Monday, August 18, 2008

Laughter: The Shortest Distance Between 2 People

One of the things I do at my day job is to circulate jokes. I also make use of humor when I teach or do readings for people when it seems appropriate. Work can be stressful and demanding, so lightening things up a little bit helps produce a few smiles all around. A small joke emailed to a colleague working under pressure could be just enough to let them connect with you through a little chuckle, or better yet, a hearty laugh, and then resume their work with a refreshed attitude.

Why do you think that the medieval and renaissance courts always included jesters? They could say things to the kings and queens in the guise of humor that other people could not say openly. Their wisdom was respected, and their humor insulated them from harsh rebukes, because the sovereign might be smiling as they mulled over what was said. In other words, the quick wit of the jester could cover a greater distance in a short time than other courtiers might with long and roundabout approaches to a delicate topic. Excellent examples of this abound in Shakespeare's plays.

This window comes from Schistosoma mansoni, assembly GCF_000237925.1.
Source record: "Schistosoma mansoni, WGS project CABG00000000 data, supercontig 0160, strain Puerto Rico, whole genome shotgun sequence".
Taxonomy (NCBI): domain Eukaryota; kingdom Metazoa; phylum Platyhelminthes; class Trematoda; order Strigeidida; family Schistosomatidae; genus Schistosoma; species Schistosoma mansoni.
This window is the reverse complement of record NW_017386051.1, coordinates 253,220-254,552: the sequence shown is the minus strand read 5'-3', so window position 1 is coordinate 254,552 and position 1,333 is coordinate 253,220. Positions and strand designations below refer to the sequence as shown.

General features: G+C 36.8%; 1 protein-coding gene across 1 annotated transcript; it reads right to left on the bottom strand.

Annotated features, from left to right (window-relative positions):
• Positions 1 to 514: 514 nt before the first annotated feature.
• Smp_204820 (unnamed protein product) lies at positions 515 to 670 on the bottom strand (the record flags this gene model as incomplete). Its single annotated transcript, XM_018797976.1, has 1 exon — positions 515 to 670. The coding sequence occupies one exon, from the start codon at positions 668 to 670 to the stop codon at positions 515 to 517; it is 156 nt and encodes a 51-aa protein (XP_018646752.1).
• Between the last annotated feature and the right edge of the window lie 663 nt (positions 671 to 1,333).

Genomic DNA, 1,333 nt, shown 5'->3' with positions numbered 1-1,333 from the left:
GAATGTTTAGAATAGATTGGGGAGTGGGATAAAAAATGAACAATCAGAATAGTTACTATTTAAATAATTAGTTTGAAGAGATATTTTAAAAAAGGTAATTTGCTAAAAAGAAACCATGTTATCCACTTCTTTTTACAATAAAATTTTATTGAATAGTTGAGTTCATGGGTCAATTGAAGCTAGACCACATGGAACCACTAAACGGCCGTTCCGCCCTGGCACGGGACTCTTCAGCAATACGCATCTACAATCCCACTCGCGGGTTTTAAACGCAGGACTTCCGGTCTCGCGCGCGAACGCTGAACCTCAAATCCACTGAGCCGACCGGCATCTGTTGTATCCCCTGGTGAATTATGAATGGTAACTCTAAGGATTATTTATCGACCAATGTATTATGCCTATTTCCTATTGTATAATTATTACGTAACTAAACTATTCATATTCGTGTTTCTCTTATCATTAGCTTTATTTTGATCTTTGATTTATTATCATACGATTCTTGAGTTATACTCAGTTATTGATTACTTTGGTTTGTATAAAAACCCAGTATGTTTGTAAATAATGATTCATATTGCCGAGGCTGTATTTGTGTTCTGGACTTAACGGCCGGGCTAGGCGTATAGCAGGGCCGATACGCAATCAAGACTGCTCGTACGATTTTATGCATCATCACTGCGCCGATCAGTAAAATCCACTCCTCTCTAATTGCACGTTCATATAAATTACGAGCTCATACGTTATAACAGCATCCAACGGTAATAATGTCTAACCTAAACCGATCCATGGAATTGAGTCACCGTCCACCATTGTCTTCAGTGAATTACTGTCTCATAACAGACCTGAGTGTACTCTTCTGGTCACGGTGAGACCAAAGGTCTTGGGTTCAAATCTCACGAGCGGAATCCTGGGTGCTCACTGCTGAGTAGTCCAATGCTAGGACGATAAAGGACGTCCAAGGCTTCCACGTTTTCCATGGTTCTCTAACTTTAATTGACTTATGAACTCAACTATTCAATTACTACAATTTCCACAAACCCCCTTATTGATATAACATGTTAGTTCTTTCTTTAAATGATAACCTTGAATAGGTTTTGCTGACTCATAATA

Research into healing has also shown that laughter releases endorphins and stimulates the immune system.

When meeting new people isn't a joke always a good way to increase the positive energy?
Here's an interesting observation. How many authors can you think of who write books that can make you stop and laugh? Probably not nearly as many as you can name who write mystery or crime novels, romance novels or science fiction and fantasy novels.

Yet one of the most enduring entertainment forms is standup comedy, which are the current court jesters. Every city has comedy clubs that feature these people.

Hearty laughter is good for the heart.

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